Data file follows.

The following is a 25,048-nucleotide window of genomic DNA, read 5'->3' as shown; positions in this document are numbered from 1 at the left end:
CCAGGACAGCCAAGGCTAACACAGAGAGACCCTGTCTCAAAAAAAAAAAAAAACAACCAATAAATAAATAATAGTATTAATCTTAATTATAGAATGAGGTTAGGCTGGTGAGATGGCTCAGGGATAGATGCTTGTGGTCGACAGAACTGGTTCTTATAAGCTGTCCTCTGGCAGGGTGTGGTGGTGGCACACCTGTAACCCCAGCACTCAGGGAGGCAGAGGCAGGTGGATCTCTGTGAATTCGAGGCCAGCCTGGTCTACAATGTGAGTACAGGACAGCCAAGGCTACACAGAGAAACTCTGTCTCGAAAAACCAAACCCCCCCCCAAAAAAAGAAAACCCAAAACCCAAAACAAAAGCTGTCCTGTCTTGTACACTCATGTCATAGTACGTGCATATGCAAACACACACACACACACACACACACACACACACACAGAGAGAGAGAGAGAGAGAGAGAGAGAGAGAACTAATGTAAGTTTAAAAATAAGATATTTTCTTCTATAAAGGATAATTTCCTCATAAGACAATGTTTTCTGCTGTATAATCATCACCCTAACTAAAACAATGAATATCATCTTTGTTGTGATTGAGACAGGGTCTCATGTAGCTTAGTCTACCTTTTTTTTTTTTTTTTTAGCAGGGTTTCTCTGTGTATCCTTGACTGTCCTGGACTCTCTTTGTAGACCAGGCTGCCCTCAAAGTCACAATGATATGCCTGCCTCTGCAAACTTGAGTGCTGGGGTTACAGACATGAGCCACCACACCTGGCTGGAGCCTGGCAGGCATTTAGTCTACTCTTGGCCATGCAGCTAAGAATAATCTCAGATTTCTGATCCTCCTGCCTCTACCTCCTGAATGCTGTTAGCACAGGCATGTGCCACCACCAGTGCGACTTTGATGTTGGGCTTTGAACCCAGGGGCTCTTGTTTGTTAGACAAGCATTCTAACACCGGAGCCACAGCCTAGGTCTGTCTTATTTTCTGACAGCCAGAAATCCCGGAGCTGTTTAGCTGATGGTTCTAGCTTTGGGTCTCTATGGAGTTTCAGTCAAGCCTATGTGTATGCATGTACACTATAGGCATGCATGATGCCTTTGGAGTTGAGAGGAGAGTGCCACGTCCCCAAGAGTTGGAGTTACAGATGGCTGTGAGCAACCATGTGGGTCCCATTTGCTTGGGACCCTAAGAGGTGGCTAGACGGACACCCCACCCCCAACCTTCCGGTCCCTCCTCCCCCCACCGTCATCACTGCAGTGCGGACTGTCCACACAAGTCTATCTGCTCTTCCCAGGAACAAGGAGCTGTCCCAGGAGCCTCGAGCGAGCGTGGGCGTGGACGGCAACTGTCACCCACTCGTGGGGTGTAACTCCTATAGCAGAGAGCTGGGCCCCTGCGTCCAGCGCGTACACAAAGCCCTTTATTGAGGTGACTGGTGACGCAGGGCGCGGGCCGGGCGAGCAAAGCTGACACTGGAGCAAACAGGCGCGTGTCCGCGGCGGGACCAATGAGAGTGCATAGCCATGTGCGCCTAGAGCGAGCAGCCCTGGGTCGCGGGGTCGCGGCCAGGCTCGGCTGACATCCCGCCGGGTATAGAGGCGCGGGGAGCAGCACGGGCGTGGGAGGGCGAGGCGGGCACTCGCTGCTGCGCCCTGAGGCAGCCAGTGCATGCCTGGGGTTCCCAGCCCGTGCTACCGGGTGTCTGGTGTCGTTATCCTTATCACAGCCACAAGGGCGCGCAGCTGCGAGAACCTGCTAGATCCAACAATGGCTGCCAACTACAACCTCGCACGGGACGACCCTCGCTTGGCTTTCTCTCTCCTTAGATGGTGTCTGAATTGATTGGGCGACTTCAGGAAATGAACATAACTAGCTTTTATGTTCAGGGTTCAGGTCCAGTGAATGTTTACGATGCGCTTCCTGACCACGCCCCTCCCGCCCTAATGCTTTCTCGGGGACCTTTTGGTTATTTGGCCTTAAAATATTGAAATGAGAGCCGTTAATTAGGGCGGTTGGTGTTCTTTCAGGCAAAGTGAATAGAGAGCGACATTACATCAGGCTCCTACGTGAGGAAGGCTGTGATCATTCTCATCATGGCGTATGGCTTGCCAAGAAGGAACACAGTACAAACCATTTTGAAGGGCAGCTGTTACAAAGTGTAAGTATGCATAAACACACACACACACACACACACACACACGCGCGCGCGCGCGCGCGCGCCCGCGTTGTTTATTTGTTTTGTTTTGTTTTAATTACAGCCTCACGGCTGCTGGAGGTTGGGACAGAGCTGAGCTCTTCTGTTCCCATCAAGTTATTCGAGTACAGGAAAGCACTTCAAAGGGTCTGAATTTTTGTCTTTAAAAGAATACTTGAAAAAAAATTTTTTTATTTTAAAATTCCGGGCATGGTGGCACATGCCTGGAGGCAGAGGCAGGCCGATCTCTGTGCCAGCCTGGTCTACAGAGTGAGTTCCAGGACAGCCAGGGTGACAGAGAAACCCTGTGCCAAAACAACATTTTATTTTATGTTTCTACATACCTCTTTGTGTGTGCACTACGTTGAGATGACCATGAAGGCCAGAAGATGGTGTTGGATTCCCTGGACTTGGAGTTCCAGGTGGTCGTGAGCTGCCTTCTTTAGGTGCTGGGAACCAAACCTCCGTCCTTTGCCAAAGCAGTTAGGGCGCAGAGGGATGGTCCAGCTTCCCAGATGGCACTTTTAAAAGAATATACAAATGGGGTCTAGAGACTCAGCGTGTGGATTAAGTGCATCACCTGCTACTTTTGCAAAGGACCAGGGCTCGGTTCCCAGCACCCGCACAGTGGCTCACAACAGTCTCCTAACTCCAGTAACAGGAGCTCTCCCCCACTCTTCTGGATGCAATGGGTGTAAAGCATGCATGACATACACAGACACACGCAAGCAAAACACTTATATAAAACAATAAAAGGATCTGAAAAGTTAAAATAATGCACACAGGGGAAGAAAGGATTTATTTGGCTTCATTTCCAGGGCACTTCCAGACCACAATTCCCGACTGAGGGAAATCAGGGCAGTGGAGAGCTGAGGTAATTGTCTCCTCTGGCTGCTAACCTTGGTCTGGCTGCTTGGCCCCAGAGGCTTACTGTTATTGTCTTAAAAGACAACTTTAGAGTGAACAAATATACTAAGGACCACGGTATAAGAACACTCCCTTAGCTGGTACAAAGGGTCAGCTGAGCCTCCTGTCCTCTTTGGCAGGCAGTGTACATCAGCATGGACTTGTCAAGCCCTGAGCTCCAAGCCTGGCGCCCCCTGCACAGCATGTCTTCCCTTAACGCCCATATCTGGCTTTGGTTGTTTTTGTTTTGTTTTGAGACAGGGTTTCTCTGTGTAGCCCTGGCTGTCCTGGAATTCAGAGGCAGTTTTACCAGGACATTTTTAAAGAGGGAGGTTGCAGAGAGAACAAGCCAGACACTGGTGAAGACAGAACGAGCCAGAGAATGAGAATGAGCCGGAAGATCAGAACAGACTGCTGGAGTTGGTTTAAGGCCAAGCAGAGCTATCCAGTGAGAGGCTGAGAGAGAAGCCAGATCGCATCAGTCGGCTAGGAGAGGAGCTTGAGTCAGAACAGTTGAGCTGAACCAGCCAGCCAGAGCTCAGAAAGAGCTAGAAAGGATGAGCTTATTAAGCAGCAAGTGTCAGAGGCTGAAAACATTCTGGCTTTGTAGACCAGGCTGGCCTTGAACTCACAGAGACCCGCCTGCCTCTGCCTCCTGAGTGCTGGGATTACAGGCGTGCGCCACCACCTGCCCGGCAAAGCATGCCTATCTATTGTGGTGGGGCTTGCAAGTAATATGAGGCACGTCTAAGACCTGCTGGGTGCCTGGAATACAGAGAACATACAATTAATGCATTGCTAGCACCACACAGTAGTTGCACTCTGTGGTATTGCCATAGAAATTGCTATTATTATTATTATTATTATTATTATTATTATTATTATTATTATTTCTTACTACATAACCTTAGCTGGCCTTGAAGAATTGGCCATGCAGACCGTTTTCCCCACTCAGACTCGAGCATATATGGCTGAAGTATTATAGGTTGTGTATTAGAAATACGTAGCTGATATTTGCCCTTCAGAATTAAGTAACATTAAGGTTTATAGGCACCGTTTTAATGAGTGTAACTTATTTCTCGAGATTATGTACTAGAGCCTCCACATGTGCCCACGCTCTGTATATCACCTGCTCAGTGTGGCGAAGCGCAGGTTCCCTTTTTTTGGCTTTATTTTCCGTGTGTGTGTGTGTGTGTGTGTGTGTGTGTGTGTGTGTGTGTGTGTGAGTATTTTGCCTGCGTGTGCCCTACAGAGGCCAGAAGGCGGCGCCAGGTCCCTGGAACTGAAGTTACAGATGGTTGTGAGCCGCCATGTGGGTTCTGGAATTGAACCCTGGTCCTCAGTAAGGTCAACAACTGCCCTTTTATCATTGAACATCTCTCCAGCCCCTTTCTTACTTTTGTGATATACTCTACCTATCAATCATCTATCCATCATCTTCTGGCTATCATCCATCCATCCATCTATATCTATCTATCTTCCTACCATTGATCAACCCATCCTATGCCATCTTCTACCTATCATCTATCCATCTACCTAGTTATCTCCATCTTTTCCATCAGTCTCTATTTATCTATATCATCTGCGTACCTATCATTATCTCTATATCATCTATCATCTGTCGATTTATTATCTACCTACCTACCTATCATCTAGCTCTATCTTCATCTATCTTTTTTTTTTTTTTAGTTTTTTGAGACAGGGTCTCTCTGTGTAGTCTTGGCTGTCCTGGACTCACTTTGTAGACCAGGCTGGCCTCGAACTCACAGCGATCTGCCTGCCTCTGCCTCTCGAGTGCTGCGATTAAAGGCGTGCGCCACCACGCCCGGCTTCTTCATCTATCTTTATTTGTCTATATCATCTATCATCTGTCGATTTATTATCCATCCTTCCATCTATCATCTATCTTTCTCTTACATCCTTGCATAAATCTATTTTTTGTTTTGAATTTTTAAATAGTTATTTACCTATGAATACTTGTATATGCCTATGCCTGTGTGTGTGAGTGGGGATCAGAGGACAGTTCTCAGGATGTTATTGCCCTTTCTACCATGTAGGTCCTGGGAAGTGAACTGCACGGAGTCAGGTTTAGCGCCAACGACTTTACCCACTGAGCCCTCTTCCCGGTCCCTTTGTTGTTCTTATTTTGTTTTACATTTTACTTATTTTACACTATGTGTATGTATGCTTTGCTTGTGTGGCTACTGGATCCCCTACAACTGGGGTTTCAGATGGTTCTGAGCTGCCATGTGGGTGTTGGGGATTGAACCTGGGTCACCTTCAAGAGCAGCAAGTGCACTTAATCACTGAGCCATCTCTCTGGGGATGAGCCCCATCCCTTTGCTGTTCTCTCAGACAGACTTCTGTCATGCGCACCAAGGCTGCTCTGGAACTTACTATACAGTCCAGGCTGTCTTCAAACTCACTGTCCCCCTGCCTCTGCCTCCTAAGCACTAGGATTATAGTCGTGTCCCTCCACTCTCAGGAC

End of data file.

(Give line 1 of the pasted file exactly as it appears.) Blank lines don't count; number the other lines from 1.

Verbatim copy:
The following is a 25,048-nucleotide window of genomic DNA, read 5'->3' as shown; positions in this document are numbered from 1 at the left end: